I was falling asleep and then I realized I'd forgotten to wash my long underwear, so I crawled out of bed, and threw it in the wash, and decided to kill the 1/2 hour by showering myself, and, as I'm sure you can suspect, I do ski in the shower...
So I was skiing in my shower, and I SUDDENLY REALIZED why I HAD THOUGHT I was opening my ankle, or pushing into the back of the oncoming bump (two very different things.)
FIRST, I was pushing into the back of the bump, but I was extending from the knee and hip, and I was doing it WAY TOO EARLY, so that I was basically pushing myself away from the bump.
ALSO, when I was allowing my feet to crumple into the bump, I was not steering or pressuring the outside ski, I was crumpling, then as I crested, pointing and finishing the turn (which is fun).
HOWEVER, when I was just now skiing in the shower, I realized that the extension into the back of the bump is not a defensive "I need to slow myself down" move that's big and hugely anticipated so much as a "I'd like to be able to steer my skis around this thing, and to be in the middle I'm gonna open my ankle a titch just for a split second."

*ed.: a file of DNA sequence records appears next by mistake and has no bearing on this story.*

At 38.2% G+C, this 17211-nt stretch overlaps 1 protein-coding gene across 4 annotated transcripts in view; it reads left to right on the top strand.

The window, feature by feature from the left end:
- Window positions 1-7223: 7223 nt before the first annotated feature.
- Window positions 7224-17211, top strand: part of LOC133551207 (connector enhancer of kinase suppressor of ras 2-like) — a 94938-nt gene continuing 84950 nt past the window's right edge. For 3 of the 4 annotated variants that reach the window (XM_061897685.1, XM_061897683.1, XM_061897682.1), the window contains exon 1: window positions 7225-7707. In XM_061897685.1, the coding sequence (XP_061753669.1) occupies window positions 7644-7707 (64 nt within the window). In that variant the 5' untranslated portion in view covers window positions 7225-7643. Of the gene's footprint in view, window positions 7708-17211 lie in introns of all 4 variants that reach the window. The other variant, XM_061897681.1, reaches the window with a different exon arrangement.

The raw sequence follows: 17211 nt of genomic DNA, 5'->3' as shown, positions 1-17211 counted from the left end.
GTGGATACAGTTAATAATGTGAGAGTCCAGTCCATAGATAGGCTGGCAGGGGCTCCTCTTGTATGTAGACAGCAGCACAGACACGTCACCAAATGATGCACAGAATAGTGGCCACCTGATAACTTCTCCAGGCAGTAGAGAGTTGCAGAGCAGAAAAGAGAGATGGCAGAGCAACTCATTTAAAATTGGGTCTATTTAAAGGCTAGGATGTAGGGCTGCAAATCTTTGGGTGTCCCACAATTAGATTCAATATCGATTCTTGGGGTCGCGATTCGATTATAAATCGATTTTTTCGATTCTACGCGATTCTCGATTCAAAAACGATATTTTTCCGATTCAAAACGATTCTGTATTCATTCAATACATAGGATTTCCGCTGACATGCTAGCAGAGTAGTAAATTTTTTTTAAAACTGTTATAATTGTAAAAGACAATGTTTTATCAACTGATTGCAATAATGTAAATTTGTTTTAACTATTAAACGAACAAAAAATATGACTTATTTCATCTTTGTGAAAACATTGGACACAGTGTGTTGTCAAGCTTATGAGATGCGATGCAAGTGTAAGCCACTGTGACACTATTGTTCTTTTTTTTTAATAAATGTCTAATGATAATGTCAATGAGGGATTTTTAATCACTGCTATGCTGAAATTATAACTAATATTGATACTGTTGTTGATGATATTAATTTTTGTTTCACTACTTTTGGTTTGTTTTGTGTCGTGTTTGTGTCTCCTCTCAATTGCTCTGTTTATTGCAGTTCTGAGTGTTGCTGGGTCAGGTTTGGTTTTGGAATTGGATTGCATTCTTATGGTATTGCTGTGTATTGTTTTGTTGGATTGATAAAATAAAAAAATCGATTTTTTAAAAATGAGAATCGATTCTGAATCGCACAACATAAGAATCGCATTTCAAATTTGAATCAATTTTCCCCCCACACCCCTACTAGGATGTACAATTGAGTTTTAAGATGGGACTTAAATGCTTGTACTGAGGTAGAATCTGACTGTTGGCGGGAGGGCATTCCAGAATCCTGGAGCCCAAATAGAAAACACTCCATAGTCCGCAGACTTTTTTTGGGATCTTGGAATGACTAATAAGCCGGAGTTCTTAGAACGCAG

So I was making the move, but too early, too big, and from the wrong joint, which is why, when I tried to put it into my skiing, it was tossing me into the back seat. Now that I have the kinesthetic understanding of the subtlety and the purpose, it feels natural, and it makes the line much smoother, so you have more time for steering and more precise edging, which means you can butter the ski a bit while still slicing off the top of the bump!
OH OH OH! I can't wait to get out there and try it again tomorrow! Understanding what I was doing before is really REALLY helpful to letting go of it and moving forward. Man. Now I'm all jazzed and can't sleep, and I have to be up at 6 to meet Squatty and Weems for breakfast. Jeeze.
Funny how you figure things out at the strangest times. Hope you're doing well. Best of luck at your exams.
Here's a bit of a thought for you in the bumps (from watching your video), think about your line for better balance. If straight down the fall line is 12 o'clock, try to make contact with your skis at no more of an angle than 10 or 2. When you get to 9 and 3 you slam into the faces. Kind of like a race course bumps are about tactics as well as technique. My 2 cents anway.
Kick some ass!
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